Many observers have been making the case that the zero lower bound (ZLB) on nominal interest rates is the reason for the ongoing economic slump. That is, because nominal interest rates cannot go below zero--it would pay more to hold cash so no one would lend at negative interest rates--they have not been able to fall to the level needed to clear output markets. The ZLB, therefore, is acting like a price floor that is artificially propping-up short-term interest rates and, as with any binding price floor, is creating a surplus. In this case the surplus is a general glut. This price floor is preventing the Federal Reserve from spurring a robust recovery.1
Implicit in this view is the belief that the short-term market-clearing nominal interest rate is negative. Many have a hard time believing this equilibrium or 'natural rate' value of the interest rate can be negative. Others might accept that it was negative in 2008-2009, but not five years later. So is the short-term natural interest rate really negative five years after the crisis started?
The answer to this question would go a long ways in ending much confusion. If the answer is yes, then it would not be true that Fed has been 'artificially' suppressing interesting rates as many have claimed. Nor would it be true that the Fed has been enabling the large budget deficits with low financing costs for the treasury department. Finally, it would reveal that U.S. monetary policy has not been that loose despite the Fed's various QE programs.
So why has the Federal Reserve not published real-time, monthly estimates of the short-run natural interest rate? The Fed has a huge research staff, lots of resources, and is capable of providing this important information. It should be a scandal that the Federal Reserve, an interest-rate targeting central bank, does not regularly publish the natural interest rate. One cannot intelligibly talk about the stance of monetary policy for an interest-rate targeting bank without first knowing the natural interest rate level.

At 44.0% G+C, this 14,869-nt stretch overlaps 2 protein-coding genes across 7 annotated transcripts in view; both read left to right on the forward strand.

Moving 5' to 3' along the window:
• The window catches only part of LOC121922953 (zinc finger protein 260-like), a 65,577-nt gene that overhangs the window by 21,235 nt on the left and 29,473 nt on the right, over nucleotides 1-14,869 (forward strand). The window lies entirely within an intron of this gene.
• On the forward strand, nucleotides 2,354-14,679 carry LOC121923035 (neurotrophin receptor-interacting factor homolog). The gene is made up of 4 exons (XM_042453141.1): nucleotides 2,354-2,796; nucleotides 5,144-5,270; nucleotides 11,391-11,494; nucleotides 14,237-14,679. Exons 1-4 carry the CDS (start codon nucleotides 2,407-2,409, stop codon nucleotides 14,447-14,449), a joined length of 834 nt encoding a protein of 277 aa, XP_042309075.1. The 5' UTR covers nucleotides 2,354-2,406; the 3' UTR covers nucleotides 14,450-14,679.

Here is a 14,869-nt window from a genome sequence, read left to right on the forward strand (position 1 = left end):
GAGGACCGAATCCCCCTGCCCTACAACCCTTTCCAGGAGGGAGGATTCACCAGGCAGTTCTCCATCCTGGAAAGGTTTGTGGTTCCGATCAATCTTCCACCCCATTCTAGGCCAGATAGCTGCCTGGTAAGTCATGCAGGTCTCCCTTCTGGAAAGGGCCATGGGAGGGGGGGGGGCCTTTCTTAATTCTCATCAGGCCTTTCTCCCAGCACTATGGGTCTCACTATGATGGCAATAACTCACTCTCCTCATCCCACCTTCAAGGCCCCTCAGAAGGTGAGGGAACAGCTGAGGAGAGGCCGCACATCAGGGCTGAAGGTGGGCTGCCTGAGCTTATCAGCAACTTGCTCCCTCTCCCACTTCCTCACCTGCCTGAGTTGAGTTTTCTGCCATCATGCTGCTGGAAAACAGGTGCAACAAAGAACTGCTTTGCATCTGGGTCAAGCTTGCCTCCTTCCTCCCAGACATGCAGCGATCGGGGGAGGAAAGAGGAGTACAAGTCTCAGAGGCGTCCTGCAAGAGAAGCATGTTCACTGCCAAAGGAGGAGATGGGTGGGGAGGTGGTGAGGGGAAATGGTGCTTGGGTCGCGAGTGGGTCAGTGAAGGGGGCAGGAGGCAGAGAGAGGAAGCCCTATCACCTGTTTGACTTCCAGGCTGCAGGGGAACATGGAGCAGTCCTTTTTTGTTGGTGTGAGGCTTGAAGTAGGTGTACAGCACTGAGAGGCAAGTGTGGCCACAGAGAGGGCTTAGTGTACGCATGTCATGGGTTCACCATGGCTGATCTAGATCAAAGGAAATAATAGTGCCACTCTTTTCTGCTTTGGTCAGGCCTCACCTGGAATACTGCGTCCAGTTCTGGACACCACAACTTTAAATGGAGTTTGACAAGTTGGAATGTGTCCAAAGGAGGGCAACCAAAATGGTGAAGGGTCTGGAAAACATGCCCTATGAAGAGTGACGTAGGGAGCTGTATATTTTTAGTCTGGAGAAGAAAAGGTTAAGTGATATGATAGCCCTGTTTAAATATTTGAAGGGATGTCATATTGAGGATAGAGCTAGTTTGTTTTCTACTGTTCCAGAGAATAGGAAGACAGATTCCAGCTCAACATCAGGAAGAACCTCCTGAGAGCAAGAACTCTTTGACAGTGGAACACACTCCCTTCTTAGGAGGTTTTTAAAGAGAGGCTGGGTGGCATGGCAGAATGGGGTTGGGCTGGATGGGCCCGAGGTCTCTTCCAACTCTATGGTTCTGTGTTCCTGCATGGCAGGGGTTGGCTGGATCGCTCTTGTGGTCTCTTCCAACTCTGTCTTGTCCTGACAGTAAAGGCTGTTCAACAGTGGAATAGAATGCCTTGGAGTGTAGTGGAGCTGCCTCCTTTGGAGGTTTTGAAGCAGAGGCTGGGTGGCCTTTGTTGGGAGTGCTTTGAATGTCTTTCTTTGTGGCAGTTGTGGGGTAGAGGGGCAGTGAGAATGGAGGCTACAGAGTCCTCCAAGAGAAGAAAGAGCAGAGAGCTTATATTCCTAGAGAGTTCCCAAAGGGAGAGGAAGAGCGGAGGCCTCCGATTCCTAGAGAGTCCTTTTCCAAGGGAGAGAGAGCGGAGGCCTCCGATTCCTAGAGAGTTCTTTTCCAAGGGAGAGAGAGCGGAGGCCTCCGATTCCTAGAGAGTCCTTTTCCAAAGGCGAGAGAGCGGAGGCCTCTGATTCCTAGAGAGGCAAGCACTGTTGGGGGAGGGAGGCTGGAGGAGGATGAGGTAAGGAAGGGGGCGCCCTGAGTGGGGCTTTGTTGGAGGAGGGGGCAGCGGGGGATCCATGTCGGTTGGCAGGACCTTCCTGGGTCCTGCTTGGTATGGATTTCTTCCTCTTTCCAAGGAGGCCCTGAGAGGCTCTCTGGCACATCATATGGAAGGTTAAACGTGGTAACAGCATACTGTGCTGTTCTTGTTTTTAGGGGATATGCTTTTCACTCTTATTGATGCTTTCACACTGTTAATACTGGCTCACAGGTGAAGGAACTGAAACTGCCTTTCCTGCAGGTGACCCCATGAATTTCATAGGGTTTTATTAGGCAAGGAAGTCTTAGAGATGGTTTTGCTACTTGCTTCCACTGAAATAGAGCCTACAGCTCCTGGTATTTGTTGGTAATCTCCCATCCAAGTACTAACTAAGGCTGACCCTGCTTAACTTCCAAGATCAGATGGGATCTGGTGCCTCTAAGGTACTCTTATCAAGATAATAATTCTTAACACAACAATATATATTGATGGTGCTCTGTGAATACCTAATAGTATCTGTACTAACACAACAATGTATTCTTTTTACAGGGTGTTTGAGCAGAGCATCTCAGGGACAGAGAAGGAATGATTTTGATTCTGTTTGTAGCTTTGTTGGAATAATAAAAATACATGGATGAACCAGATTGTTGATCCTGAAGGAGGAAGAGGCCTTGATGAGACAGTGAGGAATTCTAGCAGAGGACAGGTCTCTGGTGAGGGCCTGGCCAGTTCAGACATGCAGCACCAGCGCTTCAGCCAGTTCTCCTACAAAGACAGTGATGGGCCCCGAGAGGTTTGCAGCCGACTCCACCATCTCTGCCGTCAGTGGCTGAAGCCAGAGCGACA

It is true that estimating the natural interest rate is tricky. But the Federal Reserve could provide a range of estimates as it apparently does sometimes for the FOMC meetings (here is an example from 2005). It could also collect and provide a consensus view of the current and expected natural interest rate path from market participants. The key point is that the Federal Reserve sorely needs to start publishing at least a monthly estimates of the short-run natural interest rate. And, as long it is attempting to manipulate long-run interest rates, it should probably provide estimates of the entire term structure of natural interest rates.
Again, it is in the Fed's own interest to start doing this. Imagine, for example, how much different the tapering incident in 2013 would have unfolded if the public better undestood that natural interest rates were rising due to the improving economy. The Federal Reserve's tapering actions were merely a response to these developments. Being able to respond with more clarity about the stance of monetary policy would do wonders in muting unfounded criticisms of Fed policy. It would also make it easier to hold the Fed's feet to fire if indeed monetary policy were too loose or too tight. I hope one of Janet Yellen's first actions will be to fix this scandal.
We are still left wondering, though, if the natural interest rate really has been negative for the past five years. In my next post I will attempt to provide an answer to this question.
P.S. I have actually submitted a request (via Congress) to the Federal Reserve that it start providing this information. I am still waiting to hear back.
1Of course, all of this could be avoided if the Federal Reserve simply moved away from a short-term interest rate target. Market monetarists, for example, would have monetary authorities adjust the monetary base as needed to manage expectations in a manner consistent with hitting a NGDP level target.